Photo credit: Taylor Rogerson
By Jalyn Bolyard, Online Editor
On Oct. 1, West Liberty science students shined at the 69th National Conference of Chi Beta Phi at Davis and Elkins College in Elkins, W.Va. The WLU chapter was awarded the Most Outstanding Chapter and two student presenters, Katelyn “Katie” Yauch and Taylor Rogerson, earned second and third place, respectively, for their research.
“I enjoyed learning about research that students across the nation were working on,” Rogerson said. “The conference was an excellent opportunity for me to talk about the research I have been conducting as well.”
Yauch is a senior pre-med student. Her plan after graduation is going to medical school. The title of her presentation was “Ecology of Ammonium Oxidizing and Nitrite Oxidizing microorganisms in Nambian Costal Upwelling Zone.” She did this research project under Dr. Evan Lau, who is now a professor at Menlo University in California.
“The main thing we were doing before he left,” Yauch said, “was trying to find what species of ammonium oxidizing archaea and bacteria and nitrite oxidizing bacteria were present at different depths of seawater upwelling off the coast of Namibia. We were in collaboration with Dr. Caitlin Frame, who took the samples for us.”
After DNA was extracted from the samples, they amplified the 16 ribosomal ribonucleic acid (rRNA) gene using polymerase chain reactions (PCR). Then, Yauch and her team used that to identify the species of microorganisms that lived in the zone.
“It was a really cool project that I had been working on for a year along with the rest of our research team,” Yauch said.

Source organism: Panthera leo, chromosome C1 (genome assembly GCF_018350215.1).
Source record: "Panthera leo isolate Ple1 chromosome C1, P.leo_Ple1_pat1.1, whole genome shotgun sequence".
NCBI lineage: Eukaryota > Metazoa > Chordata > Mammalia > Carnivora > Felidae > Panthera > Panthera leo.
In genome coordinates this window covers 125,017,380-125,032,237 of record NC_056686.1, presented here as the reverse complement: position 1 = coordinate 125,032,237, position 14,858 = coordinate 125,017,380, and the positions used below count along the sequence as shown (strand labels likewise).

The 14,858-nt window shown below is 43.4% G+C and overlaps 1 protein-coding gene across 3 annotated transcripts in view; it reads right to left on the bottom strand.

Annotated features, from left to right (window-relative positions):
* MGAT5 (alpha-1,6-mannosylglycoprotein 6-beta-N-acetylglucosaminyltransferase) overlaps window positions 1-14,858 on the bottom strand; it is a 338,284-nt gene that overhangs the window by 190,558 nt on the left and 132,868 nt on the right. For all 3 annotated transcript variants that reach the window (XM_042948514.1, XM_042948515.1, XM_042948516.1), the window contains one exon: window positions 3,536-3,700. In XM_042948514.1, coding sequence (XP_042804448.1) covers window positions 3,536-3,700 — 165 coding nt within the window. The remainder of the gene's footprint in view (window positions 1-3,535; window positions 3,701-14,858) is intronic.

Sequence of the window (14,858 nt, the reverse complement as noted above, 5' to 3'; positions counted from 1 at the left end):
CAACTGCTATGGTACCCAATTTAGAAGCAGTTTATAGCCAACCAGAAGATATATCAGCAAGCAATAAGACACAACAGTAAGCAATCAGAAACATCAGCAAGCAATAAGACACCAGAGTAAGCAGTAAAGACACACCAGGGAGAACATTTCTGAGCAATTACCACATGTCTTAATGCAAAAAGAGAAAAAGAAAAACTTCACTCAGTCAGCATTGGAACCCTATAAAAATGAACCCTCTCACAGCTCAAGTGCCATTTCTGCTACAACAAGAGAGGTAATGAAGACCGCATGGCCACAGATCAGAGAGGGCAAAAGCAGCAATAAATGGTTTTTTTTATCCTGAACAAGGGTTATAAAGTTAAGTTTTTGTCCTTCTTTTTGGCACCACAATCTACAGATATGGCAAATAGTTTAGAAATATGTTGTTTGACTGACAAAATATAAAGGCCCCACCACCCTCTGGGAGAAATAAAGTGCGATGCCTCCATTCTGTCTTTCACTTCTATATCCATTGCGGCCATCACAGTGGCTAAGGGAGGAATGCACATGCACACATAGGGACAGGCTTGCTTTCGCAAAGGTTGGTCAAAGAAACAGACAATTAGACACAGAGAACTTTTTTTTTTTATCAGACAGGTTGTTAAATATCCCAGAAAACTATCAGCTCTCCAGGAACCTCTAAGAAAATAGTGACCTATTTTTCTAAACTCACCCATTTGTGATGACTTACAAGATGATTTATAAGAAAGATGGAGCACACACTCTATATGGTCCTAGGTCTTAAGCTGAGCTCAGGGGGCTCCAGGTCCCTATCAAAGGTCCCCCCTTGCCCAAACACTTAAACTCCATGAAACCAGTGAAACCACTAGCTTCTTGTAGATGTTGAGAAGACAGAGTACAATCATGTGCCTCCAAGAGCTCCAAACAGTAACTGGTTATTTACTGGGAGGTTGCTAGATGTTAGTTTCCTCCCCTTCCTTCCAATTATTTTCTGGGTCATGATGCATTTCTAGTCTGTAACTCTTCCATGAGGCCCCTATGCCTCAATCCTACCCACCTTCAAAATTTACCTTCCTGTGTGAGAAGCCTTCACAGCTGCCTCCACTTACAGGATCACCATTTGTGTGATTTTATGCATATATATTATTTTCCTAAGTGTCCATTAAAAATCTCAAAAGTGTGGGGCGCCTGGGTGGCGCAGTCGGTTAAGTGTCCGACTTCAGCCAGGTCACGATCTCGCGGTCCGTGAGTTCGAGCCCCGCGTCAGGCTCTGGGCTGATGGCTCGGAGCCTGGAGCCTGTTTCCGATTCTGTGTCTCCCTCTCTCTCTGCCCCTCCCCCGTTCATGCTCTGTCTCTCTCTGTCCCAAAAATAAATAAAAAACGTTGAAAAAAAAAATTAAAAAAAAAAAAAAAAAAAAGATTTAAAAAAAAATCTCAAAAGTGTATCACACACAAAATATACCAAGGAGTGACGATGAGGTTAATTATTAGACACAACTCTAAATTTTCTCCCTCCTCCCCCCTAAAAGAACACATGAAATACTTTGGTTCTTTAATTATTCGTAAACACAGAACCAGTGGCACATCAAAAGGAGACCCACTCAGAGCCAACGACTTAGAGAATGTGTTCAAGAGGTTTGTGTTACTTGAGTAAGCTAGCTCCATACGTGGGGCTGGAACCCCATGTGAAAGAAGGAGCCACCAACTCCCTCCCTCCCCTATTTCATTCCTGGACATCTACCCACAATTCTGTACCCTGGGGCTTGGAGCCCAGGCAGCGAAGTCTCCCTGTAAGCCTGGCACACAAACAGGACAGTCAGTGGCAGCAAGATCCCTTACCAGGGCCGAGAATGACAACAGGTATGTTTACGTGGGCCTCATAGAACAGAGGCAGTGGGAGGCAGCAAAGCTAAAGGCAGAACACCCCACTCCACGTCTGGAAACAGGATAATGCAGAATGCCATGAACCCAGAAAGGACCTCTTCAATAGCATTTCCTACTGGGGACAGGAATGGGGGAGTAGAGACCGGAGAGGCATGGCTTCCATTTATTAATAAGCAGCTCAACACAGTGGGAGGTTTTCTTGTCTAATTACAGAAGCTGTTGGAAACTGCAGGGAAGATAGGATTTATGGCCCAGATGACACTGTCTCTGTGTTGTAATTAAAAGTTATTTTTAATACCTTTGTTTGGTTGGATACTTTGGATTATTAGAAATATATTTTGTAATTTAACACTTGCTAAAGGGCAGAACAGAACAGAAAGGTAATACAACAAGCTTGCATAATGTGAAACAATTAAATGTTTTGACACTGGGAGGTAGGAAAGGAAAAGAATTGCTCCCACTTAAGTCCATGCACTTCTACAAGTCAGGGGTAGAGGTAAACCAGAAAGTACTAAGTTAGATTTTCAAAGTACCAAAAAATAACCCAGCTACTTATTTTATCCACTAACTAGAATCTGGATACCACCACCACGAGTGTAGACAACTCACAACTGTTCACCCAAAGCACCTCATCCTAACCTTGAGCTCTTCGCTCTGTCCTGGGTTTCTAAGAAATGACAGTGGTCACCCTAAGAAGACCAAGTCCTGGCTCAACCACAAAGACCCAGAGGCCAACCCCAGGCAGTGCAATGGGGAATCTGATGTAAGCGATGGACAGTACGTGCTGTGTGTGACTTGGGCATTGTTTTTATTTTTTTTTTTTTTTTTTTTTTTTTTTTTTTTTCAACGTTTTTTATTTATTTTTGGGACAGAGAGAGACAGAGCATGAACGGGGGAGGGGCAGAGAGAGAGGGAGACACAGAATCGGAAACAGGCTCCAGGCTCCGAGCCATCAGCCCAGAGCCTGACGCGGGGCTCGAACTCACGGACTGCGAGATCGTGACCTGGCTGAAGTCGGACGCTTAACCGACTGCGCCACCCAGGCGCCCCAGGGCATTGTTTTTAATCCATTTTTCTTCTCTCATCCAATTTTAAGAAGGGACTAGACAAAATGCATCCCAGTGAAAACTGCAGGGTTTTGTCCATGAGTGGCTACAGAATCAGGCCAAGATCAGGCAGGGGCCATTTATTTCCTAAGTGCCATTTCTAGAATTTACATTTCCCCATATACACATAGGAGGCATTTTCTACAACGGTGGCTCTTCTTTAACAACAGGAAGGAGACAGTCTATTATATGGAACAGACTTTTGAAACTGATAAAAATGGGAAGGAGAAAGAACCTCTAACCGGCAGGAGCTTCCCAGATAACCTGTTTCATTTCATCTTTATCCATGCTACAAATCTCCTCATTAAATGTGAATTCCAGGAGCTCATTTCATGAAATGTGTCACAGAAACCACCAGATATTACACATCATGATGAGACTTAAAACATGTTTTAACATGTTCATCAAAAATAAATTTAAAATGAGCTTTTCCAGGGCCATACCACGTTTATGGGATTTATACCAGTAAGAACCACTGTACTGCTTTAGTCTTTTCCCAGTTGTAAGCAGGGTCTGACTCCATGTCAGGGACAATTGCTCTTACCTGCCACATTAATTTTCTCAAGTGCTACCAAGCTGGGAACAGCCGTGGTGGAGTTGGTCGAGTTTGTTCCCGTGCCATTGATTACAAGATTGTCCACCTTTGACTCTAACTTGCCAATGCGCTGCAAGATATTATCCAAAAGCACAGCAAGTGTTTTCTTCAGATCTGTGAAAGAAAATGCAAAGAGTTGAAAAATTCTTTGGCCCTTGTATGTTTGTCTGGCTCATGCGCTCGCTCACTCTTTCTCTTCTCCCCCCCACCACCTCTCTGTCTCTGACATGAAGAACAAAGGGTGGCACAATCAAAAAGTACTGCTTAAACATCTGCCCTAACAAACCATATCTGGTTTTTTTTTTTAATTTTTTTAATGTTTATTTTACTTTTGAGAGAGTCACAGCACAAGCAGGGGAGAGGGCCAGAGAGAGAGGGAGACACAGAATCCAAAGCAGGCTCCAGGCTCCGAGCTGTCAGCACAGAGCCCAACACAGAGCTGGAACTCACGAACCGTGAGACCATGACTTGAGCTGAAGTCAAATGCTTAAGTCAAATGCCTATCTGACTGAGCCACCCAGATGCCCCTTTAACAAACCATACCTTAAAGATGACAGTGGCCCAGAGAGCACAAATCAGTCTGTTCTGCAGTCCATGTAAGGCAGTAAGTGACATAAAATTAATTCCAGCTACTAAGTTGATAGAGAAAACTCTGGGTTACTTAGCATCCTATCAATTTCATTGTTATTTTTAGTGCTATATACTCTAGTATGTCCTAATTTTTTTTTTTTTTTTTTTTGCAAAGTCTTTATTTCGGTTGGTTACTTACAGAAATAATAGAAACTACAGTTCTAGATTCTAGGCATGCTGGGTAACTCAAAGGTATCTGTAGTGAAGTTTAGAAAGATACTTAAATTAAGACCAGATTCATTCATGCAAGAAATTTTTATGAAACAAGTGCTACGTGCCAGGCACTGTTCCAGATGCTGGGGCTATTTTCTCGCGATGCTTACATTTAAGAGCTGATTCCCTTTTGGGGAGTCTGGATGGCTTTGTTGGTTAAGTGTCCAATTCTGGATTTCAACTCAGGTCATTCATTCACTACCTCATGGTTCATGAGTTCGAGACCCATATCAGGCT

Rogerson is a senior human biology student. After graduation, she plans to further her education and earn a master’s degree in physician assistant studies. The title of her presentation was “Intra-erythrocytic Francisella tularensis are protected from acidic pH – implications on enhancing colonization of ticks.” Rogerson started her research in the summer of 2014. She did her research under WLU associate professor of biology Dr. Joseph Horzempa.
Francisella tularensis is a highly infectious bacterium that causes the tularemia disease, more popularly known as rabbit fever or deer fly fever. Humans can acquire tularemia through inhalation, oropharyngeal exposure or tick bites.
“F. tularensis has the ability to invade erythrocytes,” Rogerson explained. “The research I have been working on suggests that F. tularensis is protected by erythrocytes from an acidic environment, such as the tick gut.”
Yauch and Rogerson also are WLU’s Chi Beta Phi’s secretary and treasurer, respectively.
“Chi Beta Phi is a fun club,” Yauch said. “We do a lot of fundraising activities.”
“I have enjoyed my time as a member of Chi Beta Phi,” Rogerson said. “My favorite annual event is the Chi Beta Phi chili cook-off.”
Chi Beta Phi is an interdisciplinary scientific honorary for undergraduate students. WLU is a part of the Rho Chapter. The goal is to encourage interests in science and to also give recognition to scholarly achievements. It is an affiliate society of The American Association for the Advancement of Science (AAAS) since 1935. It is not restricted to any particular discipline of scientific field and instead looks at all areas of science.
Five students presented their research while seven students also attended the national conference, including Austin Cusick, senior pre-med student and WL’s chapter president. Assistant professor of chemistry, Dr. Theunis van Aardt (Dr. T) is also the faculty advisor for the honorary.
For more information about the College of Sciences and what they are up to, check out their website.